But one of the world's best-known Muslim beauty queens is backing her.

Miss USA 2010 Rima Fakih is both the first Arab-American and the first Muslim to win that title. She sought out Bukhari after hearing her story to offer advice and a gift.

"Be fearless, be proud of who you are and no matter what anyone tells you by using religion as a tool against you, don't let that affect you," she said.

"I sent Shanna a bracelet just like mine," Fakih said, jangling a wrist covered with good luck charms, "and I hope it's going to keep her safe."

- Newsdesk editor, The CNN Wire

Filed under: Belief • Culture wars • Europe • Islam • Muslim • United Kingdom

soundoff (1,004 Responses)
  1. mike arif

    islam does'nt gives anybody the authority to kill any one i being a muslim withstand those people who r against her its keep up the good work, if there are muslims against u then alot of em are with u too

    April 14, 2011 at 8:38 pm |
  2. XoXo)

    why the heck she is in news... she is not even good looking...
    I almost puked

    April 14, 2011 at 8:37 pm |
  3. Gulistan

    Miss Universe hopeful? good luck to her but she does not have it to be Miss Universe. Average looking at best and does not look smart, I say its a publicity stunt. If anyone is made at her is because they don't want her to associate herself with the contest because its disrespectful to other contestants. Jesus, she can't even ware makeup.

    April 14, 2011 at 8:37 pm |
  4. Mick

    Wow, the politically correct gang must have put her in this position. She is not even attractive. She couldn't win a local contest in Podunk, Iowa, let alone Miss Universe.

    April 14, 2011 at 8:36 pm |
  5. Samia Taleb

    Dear to whom it may concern: I believe Shanna Bukari should be miss England . I watch Rima Fakki on TV at Mon. nights. On tough enough. I'm glad to see an American muslim female,finally succeed in a high standing position. I'm proud of her.I don,t like the stereotypes the muslim community has on woman. We're living in a different time a new century,not in the stone ages.The muslim community should give up these strict standards. yours truly,American-Arab mom at CA.,U.S.A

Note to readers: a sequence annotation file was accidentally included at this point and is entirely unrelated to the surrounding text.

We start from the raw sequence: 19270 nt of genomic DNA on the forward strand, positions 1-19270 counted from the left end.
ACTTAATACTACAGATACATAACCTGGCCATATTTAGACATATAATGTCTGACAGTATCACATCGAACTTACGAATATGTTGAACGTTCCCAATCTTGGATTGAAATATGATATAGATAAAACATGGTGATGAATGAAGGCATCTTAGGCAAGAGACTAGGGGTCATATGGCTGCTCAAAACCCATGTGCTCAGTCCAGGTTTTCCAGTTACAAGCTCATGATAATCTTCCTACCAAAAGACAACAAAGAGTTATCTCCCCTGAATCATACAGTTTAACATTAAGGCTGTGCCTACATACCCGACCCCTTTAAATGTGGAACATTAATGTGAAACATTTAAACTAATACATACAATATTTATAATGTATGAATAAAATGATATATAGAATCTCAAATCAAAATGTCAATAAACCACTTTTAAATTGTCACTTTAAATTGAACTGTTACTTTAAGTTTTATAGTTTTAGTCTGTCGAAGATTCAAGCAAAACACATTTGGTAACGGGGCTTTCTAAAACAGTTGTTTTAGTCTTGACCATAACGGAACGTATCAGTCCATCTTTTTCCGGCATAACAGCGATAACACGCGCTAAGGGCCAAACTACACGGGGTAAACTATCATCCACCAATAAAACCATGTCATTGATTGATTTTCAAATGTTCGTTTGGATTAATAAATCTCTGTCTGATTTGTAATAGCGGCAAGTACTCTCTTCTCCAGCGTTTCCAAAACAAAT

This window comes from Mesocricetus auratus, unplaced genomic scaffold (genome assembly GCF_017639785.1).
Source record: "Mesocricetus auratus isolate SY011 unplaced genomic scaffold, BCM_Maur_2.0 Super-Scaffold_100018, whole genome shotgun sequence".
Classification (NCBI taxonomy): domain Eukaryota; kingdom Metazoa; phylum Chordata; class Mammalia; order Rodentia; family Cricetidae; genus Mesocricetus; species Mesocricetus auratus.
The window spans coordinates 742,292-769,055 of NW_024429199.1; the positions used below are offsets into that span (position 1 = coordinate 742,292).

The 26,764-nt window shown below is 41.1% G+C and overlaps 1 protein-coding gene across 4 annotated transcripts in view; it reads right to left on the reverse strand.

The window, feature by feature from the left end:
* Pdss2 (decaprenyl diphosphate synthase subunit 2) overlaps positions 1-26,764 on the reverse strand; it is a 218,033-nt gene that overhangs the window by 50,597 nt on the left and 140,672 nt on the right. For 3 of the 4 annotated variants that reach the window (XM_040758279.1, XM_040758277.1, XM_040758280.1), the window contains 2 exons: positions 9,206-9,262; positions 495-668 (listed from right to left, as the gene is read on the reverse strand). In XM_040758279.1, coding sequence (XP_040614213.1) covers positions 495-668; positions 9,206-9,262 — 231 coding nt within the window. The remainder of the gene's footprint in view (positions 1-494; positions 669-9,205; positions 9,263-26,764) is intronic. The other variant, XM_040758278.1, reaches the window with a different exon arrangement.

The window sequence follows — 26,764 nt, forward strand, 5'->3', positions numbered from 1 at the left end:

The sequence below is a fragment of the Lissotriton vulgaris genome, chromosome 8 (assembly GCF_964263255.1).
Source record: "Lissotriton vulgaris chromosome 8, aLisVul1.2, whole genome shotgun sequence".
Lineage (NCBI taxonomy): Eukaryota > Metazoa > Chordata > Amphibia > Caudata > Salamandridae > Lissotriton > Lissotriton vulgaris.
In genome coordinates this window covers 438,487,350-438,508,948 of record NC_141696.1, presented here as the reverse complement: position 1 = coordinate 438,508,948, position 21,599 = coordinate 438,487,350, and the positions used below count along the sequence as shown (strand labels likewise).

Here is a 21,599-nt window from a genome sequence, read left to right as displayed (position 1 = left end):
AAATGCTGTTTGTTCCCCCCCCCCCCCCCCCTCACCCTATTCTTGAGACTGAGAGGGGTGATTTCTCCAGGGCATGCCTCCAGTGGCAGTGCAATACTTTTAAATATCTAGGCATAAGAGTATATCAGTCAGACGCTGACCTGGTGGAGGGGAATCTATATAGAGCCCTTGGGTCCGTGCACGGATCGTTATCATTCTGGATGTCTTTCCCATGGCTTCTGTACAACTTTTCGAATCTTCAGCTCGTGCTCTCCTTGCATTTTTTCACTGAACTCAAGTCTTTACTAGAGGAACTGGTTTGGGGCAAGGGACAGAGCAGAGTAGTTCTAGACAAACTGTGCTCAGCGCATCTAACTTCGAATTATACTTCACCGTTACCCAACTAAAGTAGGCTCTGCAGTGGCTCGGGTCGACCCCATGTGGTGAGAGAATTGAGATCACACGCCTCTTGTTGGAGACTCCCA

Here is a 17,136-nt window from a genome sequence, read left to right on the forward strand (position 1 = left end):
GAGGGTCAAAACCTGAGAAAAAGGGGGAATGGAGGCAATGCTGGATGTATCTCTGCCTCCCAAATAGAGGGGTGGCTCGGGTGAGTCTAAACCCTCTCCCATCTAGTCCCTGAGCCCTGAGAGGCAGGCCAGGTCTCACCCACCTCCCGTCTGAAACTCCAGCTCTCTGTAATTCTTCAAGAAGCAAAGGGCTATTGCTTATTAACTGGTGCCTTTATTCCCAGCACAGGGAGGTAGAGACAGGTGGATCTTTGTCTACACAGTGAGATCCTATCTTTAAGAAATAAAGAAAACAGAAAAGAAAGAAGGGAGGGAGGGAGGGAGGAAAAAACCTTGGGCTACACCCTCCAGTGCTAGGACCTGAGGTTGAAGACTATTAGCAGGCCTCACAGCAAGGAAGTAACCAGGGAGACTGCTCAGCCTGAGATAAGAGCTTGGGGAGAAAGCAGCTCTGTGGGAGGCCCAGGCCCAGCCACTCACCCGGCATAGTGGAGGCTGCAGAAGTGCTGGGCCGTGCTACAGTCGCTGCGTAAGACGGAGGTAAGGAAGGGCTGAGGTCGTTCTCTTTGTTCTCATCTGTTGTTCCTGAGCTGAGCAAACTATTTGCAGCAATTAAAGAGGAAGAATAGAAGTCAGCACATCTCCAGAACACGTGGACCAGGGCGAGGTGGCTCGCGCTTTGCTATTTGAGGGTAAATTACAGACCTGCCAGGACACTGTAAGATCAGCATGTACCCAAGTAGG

April 14, 2011 at 8:34 pm |
  6. Casual Observer

    I hope she wins – not because sh e is smokin' hot – but if she wins she is going to flush out those elements of Islam that everyone should condemn. At best Islam is a fractured and dysfunctional religion trapped in a 8th century mentality with as many varied interpretations as there are radical sects within it. Who is their leader? Who guides Muslims in the modern world? Obviously it is not Allah and the Koran – the real spirit of both was lost centuries ago.
    It certainly has it's good points – taken from early Christianity and Jewish texts – and it has a reasonable moral message.
    If her representing England – and to a degree herself on the world stage – disturbs any Muslims then they need to address their own internal jihad and ask why?? Certainly Allah has more important things to worry about – like all the radical Muslims that are misrepresenting Islam. Let's hope she wins !!!

    April 14, 2011 at 8:32 pm |
  7. hhv94

    I doubt she'd make the cut to represent the UK but regardless other religious fanatics need to back off and leave the girl alone.

    April 14, 2011 at 8:29 pm |
    • HappyyppaH

      Hehehe... Compare her to other British folk and then you'll see why she is up there. :p

      April 19, 2011 at 10:13 am |
  8. Amber

    I don't understand why everyone is saying she's not pretty. She's gorgeous..all the make-up is a little ridiculous looking, but she is still very pretty! And instead of criticizing her looks, you people should be giving her props for standing up and doing what she loves, even if it means she gets death threats, hate mail, and criticism. No wonder women have such self esteem issues these days when all we can do is pick apart things!

    April 14, 2011 at 8:27 pm |
  9. jo

    wow. lots of caked-on makeup to hide the zits

    April 14, 2011 at 8:25 pm |
  10. NorthbyNorthwest

    Dude looks like a lady.

    April 14, 2011 at 8:18 pm |